The U.S. economy in 2013 should get a badly needed push from the acceleration of an improbable trend – the return of offshored manufacturing jobs to America.
Often referred to as reshoring, the trend started to gain traction this year, but is attracting more and more interest from manufacturers who just a decade ago couldn't move production to China and other foreign countries fast enough.
Companies rushed to send work abroad to take advantage of cheaper labor costs as well as to have factories closer to customers in rapidly expanding Asian economies.
Some companies did improve their bottom line, but at a great cost to the U.S. economy: America lost nearly 6 million manufacturing jobs between 2000 and 2010.
Yet calculations that favored the offshoring of manufacturing just a few years ago no longer add up. Some argue they never did, as offshoring turned out to have many hidden, unforeseen costs for many companies.
"There was a herd mentality to the offshoring," John Shook, a manufacturing expert and the CEO of the Lean Enterprise Institute, told The Atlantic. "But it was also the inability to see the total costs – the engineers in the U.S. and factory managers in China who can't talk to each other; the management hours and money flying to Asia to find out why the quality they wanted wasn't being delivered. The cost of all that is huge."
Now jobs once thought lost forever are starting to return to the U.S.
According to a Boston Consulting Group survey taken in February, 37% of U.S. companies with sales of $1 billion or more are either planning on reshoring some production or actively considering it.
Why Companies are Reshoring
Reshoring already has reversed the long, steady decline of manufacturing jobs in the U.S. Since 2010 America has added 500,000 manufacturing jobs, an increase of 4.3%.
With the disadvantages to manufacturing overseas growing each year, it's no wonder reshoring is becoming popular:
- Transportation Costs: Oil prices have risen three-fold since 2000, which has raised shipping costs;
- Cheap Natural Gas: Meanwhile, the natural gas boom in the U.S. has reduced the energy costs of operating a domestic factory;
- Decline of the Dollar: The U.S. dollar has fallen 30% since 2000, which has made U.S. labor relatively cheaper;
- Shipping Time: It takes about a month to get a product made in China back to the U.S., which slows the arrival of product updates to market;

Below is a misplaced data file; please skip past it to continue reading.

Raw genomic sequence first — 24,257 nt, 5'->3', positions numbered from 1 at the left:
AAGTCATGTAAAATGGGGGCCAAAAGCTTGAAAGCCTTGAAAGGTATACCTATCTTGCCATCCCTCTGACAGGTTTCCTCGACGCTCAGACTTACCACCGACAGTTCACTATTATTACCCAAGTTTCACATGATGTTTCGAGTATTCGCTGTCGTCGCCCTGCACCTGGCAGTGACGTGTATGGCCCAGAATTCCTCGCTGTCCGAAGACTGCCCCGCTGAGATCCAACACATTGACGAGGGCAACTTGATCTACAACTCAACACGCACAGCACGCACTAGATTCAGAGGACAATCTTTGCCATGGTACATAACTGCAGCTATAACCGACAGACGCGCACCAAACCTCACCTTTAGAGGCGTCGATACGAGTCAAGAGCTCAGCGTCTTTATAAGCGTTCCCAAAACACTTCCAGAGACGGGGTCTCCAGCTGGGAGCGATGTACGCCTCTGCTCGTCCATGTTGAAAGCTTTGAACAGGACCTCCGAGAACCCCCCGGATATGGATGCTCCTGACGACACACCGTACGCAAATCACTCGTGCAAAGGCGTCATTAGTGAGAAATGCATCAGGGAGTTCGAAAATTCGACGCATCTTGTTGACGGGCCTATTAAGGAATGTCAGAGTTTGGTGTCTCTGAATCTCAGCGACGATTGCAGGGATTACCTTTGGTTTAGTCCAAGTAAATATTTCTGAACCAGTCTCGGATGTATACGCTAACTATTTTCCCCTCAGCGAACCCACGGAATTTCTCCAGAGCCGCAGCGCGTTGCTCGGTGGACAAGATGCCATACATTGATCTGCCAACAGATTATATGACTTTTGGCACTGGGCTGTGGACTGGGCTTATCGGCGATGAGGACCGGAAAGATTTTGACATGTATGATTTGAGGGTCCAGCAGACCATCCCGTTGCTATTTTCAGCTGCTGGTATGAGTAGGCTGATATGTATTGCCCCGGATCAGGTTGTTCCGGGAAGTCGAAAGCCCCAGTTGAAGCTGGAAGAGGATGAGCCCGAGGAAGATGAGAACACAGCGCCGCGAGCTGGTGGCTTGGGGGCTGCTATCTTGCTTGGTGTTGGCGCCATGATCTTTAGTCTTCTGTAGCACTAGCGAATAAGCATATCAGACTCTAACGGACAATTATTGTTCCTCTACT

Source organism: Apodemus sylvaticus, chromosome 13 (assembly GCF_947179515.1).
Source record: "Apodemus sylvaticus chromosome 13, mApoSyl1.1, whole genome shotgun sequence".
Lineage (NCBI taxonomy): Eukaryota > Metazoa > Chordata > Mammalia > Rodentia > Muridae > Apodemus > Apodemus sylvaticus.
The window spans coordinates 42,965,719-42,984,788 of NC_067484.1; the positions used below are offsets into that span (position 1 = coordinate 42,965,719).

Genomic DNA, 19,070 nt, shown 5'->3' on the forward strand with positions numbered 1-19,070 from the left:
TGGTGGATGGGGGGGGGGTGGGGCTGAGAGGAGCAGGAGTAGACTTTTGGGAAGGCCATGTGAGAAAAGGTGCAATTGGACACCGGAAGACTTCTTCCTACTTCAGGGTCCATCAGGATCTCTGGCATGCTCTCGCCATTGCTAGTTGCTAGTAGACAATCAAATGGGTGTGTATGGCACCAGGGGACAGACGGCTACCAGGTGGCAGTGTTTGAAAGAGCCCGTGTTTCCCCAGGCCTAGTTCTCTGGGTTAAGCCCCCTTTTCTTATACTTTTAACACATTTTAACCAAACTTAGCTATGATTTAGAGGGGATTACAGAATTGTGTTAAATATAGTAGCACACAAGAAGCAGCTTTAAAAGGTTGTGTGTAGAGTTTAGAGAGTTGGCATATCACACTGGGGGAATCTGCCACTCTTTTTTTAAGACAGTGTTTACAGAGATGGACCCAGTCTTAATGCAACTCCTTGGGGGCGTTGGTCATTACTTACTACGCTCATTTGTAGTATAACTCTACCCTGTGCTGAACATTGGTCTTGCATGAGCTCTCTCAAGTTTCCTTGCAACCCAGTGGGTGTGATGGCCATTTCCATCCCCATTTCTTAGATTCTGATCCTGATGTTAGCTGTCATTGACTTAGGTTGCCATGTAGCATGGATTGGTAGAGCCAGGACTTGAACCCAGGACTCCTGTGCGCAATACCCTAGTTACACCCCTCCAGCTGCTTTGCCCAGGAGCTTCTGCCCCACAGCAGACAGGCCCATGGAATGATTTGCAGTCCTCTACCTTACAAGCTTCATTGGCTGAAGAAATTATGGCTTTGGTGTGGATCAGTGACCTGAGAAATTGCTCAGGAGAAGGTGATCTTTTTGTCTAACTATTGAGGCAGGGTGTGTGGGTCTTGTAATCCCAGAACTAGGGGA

- American Ingenuity: Building products in the U.S. allows companies to experiment far more easily with both manufacturing and product design improvements.
Several of these issues were true even a decade ago, but were overlooked in the rush for cheap labor.
"The way we see it, about 60% of the companies that offshored manufacturing didn't really do the math," Harry Moser, a retired MIT-trained engineer, told The Atlantic. Moser said about 25% of products being made elsewhere could be made in America for less.
How Reshoring Will Help U.S. Economy 2013
As more jobs return to the U.S., they will bring a host of benefits to the U.S. economy and its workers.
For example, according to a research report by the Boston Company released in May, every manufacturing job that's brought home adds one to two jobs in other industries. This so-called "multiplier effect" occurs when support industries add workers to keep with increased business.
What's more, a rise in manufacturing jobs should boost average wages in the U.S. because factory jobs generally pay more than do the kind of service jobs otherwise available to low- to medium-skilled workers.
This is still true even though the wages for reshored jobs are usually lower than what manufacturing workers in the U.S. traditionally have earned.
According to the U.S. Bureau of Labor Statistics, the median wage for production occupations in 2011 was $14.74 an hour, compared to $9.09 for food preparation jobs and $11.94 for sales-related occupations.
But manufacturing wages have fallen to the point that, along with some other factors, the U.S. is again competitive in the world labor market.
"The U.S. has held manufacturing wages in check while there has been strong wage growth in China and moderate wage growth in Mexico," economist Gordon Hanson of the University of California, San Diego, told The Wall Street Journal.
Wages in Chinese factories, about $3.40 to $3.50 an hour, are still far below those in the U.S., but they are five times what they were in 2000.
And when you consider that U.S. worker productivity is about triple that of Chinese workers, the difference is negligible; the small remaining advantage doesn't come close to making up for the other costs of offshoring.
The Companies Reshoring Now
Reshoring doesn't make sense for every industry (shoes and clothing, for instance), but is proving smart for companies that make heavy or bulky items, such as heavy machinery, appliances and furniture, as well as those who make highly customizable products.
And Apple Inc. (Nasdaq: AAPL) CEO Tim Cook recently announced plans to start building some of its Mac computers in the U.S. in 2013.
GE reinvigorated its mostly dormant Appliance Park in Louisville, KY, over the past couple of years, adding assembly lines for water heaters and refrigerators, with a dishwasher line set to start up next year. The workforce there has expanded 90% since last year from a low of 1,863 to 3,600 hourly employees.
GE CEO Jeffrey Immelt is clearly sold on reshoring, calling attempts to outsource production to low-cost labor countries as "yesterday's playbook" at a public event in September.
Immelt said he had invested $800 million so far to renovate Appliance Park, with more to come in 2013.
"I don't do that because I run a charity," Immelt said. "I do that because I think we can do it here and make more money."
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